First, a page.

24 climate justice groups challenge plan to limit rooftop solar, lock in gas expansion
[UPDATE: 36 nonprofits now supporting this challenge — see below]
NC WARN said today that 23 other nonprofit organizations are backing its challenge to a pending Duke Energy proposal they say would limit rooftop solar to the affluent, stifle the growing solar market and amplify the global climate crisis. The Durham-based watchdog says Duke’s scheme continues a years-long campaign by the Kochs and other polluters to strangle solar and wind energy as they have become the cheapest form of electric power.
NC WARN first issued its challenge in February, saying the deal – proposed last fall in South Carolina – would harm North Carolina customers if, as planned, Duke asks this state’s regulators to approve it. Among the complaints are a doubling of today’s flat monthly fee to $30 for homes adding solar and setting 6-9 pm – when little solar power is produced – as the period when homes get the most credit for electricity they feed onto the grid.
The groups signing an NC WARN statement also say Duke’s solar plan particularly harms low-income customers by boosting Duke’s plan to build more than 50 fracked-gas-burning power units at an unknown number of Carolinas sites. They say constant rate hikes and worsening climate impacts accompany the expanded use of methane, which is also called natural gas.
Although renewable power is now cheaper than fossil fuels and could replace gas as the backbone of North Carolina’s energy future, receiving a fair price for excess kilowatt-hours fed onto the grid by rooftop systems is important to the industry’s expansion.
Bobby Jones, head of the Down East Coal Ash and Environmental Justice Coalition, is helping build opposition to Duke’s solar plan. “We’re tired of communities of color and low incomes getting nothing from Duke Energy but its coal ash and dirty power generation,” he said today. “We’re calling for a just system where solar power can equitably benefit all North Carolinians.”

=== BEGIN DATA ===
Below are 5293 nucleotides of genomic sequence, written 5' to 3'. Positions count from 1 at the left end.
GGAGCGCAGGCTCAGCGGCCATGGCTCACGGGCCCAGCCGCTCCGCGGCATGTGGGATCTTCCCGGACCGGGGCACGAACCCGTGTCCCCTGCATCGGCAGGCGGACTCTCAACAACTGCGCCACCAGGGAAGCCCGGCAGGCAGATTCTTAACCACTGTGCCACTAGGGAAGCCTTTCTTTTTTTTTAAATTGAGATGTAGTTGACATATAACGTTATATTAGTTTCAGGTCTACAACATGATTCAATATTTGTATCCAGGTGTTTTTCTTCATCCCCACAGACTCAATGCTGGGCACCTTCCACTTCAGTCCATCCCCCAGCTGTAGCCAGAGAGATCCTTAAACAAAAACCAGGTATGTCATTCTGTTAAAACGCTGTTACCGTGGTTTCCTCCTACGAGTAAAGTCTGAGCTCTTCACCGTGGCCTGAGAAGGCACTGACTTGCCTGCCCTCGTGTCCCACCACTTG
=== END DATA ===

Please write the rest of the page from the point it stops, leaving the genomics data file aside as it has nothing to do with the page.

The grassroots pressure in NC comes even as a South Carolina ruling in a related case casts doubt on the settlement Duke reached with various organizations. SC regulators rejected Dominion Energy’s claim that rooftop solar causes non-solar customers to pay more for their power.
That “solar hurts the poor” message has been promoted by fossil fuel interests for years. In 2015, Greensboro’s Rev. Nelson Johnson co-authored a letter to Duke Energy CEO Lynn Good chiding Duke leaders for their role in that national propaganda campaign.**
NC WARN has vowed a legal challenge to Duke’s solar scheme. Also, the group and several ally groups will raise their concerns during a comprehensive rate design stakeholder process launched yesterday following an order from the NC Utilities Commission in Duke’s recent rate case. The commission ordered Duke to simplify and modernize its rate structure, including net metering.
* Nonprofits Endorsing the Challenge to Duke Energy’s Net Metering Plan in NC (including a few who have done so since the campaign launch — join them!):
Down East Coal Ash Environmental and Social Justice Coalition
Beloved Community Center of Greensboro
Concerned Citizens of Tillery
Ministers’ Conference of Winston Salem & Vicinity
NC Poor People’s Campaign, Ecological Devastation Committee
Institute for Dismantling Racism, Inc.
Durham Youth Climate Justice Initiative
NC Climate Justice Collective
Black Workers for Justice
Alliance for Climate Education (ACE)
Blue Ridge Environmental Defense League
RISE UP Charlotte
Concerned Citizens of Richmond County
APPPL: Alliance to Protect the People and the Places We Live
350 Winston Salem
The Climate Reality Project, Raleigh Chapter
The Climate Reality Project, Charlotte Chapter
The Forest Foundation, Inc.
Chatham Research Group
Gavin Dillard Poetry Library & Archive
NC Climate Solutions Coalition
Valley Watch, Inc.
Rachel Carson Council
Silk Hope Catholic Worker
Friends of Madison County Animals
Baltimore, MD Phil Berrigan Memorial Chapter Veterans for Peace
Progressive Democrats of Buncombe
Environmental Working Group
Center for Biological Diversity